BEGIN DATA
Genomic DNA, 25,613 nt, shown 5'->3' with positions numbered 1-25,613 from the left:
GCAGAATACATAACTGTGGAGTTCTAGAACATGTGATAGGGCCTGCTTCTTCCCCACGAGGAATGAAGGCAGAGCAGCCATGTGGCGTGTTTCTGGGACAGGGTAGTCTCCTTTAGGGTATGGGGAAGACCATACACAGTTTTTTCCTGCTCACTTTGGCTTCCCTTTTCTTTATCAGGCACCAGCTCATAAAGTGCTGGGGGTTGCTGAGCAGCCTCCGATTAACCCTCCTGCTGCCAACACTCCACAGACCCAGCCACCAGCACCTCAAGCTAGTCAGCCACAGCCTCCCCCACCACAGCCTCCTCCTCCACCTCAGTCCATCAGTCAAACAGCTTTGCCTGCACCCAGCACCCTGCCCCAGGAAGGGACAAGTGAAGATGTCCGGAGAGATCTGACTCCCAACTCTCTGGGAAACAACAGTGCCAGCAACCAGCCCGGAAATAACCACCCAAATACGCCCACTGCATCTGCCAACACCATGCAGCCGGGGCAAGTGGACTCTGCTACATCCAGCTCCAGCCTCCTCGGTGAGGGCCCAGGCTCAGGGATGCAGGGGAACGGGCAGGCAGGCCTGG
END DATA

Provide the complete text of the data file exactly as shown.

Genomic DNA, 25,613 nt, shown 5'->3' with positions numbered 1-25,613 from the left:
GCAGAATACATAACTGTGGAGTTCTAGAACATGTGATAGGGCCTGCTTCTTCCCCACGAGGAATGAAGGCAGAGCAGCCATGTGGCGTGTTTCTGGGACAGGGTAGTCTCCTTTAGGGTATGGGGAAGACCATACACAGTTTTTTCCTGCTCACTTTGGCTTCCCTTTTCTTTATCAGGCACCAGCTCATAAAGTGCTGGGGGTTGCTGAGCAGCCTCCGATTAACCCTCCTGCTGCCAACACTCCACAGACCCAGCCACCAGCACCTCAAGCTAGTCAGCCACAGCCTCCCCCACCACAGCCTCCTCCTCCACCTCAGTCCATCAGTCAAACAGCTTTGCCTGCACCCAGCACCCTGCCCCAGGAAGGGACAAGTGAAGATGTCCGGAGAGATCTGACTCCCAACTCTCTGGGAAACAACAGTGCCAGCAACCAGCCCGGAAATAACCACCCAAATACGCCCACTGCATCTGCCAACACCATGCAGCCGGGGCAAGTGGACTCTGCTACATCCAGCTCCAGCCTCCTCGGTGAGGGCCCAGGCTCAGGGATGCAGGGGAACGGGCAGGCAGGCCTGG